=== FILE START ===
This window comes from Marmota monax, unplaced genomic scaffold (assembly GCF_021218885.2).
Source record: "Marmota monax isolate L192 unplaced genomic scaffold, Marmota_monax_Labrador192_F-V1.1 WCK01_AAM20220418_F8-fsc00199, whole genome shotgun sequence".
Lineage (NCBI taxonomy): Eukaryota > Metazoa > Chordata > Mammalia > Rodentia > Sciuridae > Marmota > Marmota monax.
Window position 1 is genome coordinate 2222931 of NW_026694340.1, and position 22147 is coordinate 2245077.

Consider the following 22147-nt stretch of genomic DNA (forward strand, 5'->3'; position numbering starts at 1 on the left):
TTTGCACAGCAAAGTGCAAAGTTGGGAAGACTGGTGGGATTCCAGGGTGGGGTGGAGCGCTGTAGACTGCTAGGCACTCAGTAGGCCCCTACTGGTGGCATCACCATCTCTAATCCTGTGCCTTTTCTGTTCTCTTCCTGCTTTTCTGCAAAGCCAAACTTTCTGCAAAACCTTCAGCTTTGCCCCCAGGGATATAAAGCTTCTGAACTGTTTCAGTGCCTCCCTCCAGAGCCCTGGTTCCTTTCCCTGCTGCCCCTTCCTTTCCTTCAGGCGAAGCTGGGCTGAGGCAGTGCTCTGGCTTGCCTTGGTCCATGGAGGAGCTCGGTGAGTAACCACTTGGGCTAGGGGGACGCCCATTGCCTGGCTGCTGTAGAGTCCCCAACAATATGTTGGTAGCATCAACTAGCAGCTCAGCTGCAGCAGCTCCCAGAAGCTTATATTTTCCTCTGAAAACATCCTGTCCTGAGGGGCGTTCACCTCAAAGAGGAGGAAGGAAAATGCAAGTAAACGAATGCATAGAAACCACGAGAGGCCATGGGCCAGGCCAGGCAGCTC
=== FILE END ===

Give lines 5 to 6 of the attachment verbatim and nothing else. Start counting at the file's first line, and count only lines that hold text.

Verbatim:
Consider the following 22147-nt stretch of genomic DNA (forward strand, 5'->3'; position numbering starts at 1 on the left):
TTTGCACAGCAAAGTGCAAAGTTGGGAAGACTGGTGGGATTCCAGGGTGGGGTGGAGCGCTGTAGACTGCTAGGCACTCAGTAGGCCCCTACTGGTGGCATCACCATCTCTAATCCTGTGCCTTTTCTGTTCTCTTCCTGCTTTTCTGCAAAGCCAAACTTTCTGCAAAACCTTCAGCTTTGCCCCCAGGGATATAAAGCTTCTGAACTGTTTCAGTGCCTCCCTCCAGAGCCCTGGTTCCTTTCCCTGCTGCCCCTTCCTTTCCTTCAGGCGAAGCTGGGCTGAGGCAGTGCTCTGGCTTGCCTTGGTCCATGGAGGAGCTCGGTGAGTAACCACTTGGGCTAGGGGGACGCCCATTGCCTGGCTGCTGTAGAGTCCCCAACAATATGTTGGTAGCATCAACTAGCAGCTCAGCTGCAGCAGCTCCCAGAAGCTTATATTTTCCTCTGAAAACATCCTGTCCTGAGGGGCGTTCACCTCAAAGAGGAGGAAGGAAAATGCAAGTAAACGAATGCATAGAAACCACGAGAGGCCATGGGCCAGGCCAGGCAGCTC